Husseini isn't the first to raise the specter of a peak in global oil output. For decades oil geologists have theorized that when half the world's original endowment of oil has been extracted, getting more out of the ground each year will become increasingly difficult, and eventually impossible. Global output, which has risen steadily from fewer than a million barrels a day in 1900 to around 85 million barrels today, will essentially stall. Ready or not, we will face a post-oil future—a future that could be marked by recession and even war, as the United States and other big oil importers jockey for access to secure oil resources.
Forecasts of peak oil are highly controversial—not because anyone thinks oil will last forever, but because no one really knows how much oil remains underground and thus how close we are to reaching the halfway point. So-called oil pessimists contend that a peak is imminent or has actually arrived, as Husseini believes, hidden behind day-to-day fluctuations in production. That might help explain why crude oil prices have been rising steadily and topped a hundred dollars a barrel early this year.
Optimists, by contrast, insist the turning point is decades away, because the world has so much oil yet to be tapped or even discovered, as well as huge reserves of "unconventional" oil, such as the massive tar-sand deposits in western Canada. Optimists also note that in the past, whenever doomsayers have predicted an "imminent" peak, a new oil-field discovery or oil-extraction technology allowed output to keep rising. Indeed, when Husseini first published his forecasts in 2004, he says, optimists dismissed his conclusions "as curious footnotes."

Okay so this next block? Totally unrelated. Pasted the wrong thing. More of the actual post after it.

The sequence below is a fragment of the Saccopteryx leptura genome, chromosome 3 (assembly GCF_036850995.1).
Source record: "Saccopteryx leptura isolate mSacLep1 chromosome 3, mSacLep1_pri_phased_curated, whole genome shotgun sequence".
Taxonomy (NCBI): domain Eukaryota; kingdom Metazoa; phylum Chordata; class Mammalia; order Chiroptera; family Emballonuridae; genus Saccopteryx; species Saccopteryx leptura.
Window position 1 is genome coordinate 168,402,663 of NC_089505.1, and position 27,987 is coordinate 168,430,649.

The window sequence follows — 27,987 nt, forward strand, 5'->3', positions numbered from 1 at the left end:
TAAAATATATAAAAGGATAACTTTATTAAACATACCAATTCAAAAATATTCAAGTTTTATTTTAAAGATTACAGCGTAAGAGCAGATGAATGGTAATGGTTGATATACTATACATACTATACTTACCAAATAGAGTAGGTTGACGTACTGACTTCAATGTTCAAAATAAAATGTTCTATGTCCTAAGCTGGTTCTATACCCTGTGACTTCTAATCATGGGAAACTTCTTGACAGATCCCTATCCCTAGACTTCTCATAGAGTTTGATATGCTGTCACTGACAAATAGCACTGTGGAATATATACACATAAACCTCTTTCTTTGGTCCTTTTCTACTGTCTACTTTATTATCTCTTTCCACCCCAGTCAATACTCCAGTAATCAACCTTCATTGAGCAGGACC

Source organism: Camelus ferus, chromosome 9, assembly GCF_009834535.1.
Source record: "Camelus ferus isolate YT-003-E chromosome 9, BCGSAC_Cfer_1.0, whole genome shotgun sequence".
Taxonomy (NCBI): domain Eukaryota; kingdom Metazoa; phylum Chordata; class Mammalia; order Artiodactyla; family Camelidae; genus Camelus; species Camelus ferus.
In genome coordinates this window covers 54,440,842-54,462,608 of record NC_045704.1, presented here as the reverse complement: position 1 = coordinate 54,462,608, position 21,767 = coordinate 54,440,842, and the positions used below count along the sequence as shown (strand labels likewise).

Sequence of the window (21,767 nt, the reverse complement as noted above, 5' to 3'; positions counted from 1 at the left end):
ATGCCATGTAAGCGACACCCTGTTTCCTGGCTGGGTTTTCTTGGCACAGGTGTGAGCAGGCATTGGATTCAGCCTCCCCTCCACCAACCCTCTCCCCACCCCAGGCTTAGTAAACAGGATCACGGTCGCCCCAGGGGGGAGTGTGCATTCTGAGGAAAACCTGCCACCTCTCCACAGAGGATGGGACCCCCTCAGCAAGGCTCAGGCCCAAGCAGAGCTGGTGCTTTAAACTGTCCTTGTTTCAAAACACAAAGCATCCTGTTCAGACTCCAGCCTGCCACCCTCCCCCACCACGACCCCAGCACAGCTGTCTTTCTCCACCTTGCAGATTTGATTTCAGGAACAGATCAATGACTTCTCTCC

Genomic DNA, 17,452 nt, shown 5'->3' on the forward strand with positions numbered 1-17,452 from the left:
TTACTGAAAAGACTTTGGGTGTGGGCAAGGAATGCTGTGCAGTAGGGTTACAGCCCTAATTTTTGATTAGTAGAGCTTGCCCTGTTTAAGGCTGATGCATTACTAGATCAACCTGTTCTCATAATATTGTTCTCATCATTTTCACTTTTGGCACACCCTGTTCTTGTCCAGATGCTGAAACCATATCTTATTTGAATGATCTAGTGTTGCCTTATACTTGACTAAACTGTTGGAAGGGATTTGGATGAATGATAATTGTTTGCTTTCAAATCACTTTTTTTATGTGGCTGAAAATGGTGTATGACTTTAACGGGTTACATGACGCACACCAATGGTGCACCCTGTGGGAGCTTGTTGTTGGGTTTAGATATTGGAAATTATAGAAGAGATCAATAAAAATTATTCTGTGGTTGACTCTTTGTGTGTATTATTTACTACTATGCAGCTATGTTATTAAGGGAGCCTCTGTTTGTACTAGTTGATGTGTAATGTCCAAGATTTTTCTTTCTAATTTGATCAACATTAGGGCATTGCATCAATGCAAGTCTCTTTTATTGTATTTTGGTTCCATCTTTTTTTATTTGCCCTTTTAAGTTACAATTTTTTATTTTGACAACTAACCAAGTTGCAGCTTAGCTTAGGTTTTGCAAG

Many industry experts continue to argue that today's high prices are temporary, the result of technical bottlenecks, sharply rising demand from Asia, and a plummeting dollar. "People will run out of demand before they run out of oil," BP's chief economist declared at a meeting early this year. Other optimists, however, are wavering. Not only have oil prices soared to historic levels, but unlike past spikes, those prices haven't generated a surge in new output. Ordinarily, higher prices encourage oil companies to invest more in new exploration technologies and go after difficult-to-reach oil fields. The price surge that followed the Iran-Iraq war in the 1980s, for example, eventually unleashed so much new oil that markets were glutted. But for the past few years, despite a sustained rise in price, global conventional oil output has hovered around 85 million barrels a day, which happens to be just where Husseini's calculations suggested output would begin to level off.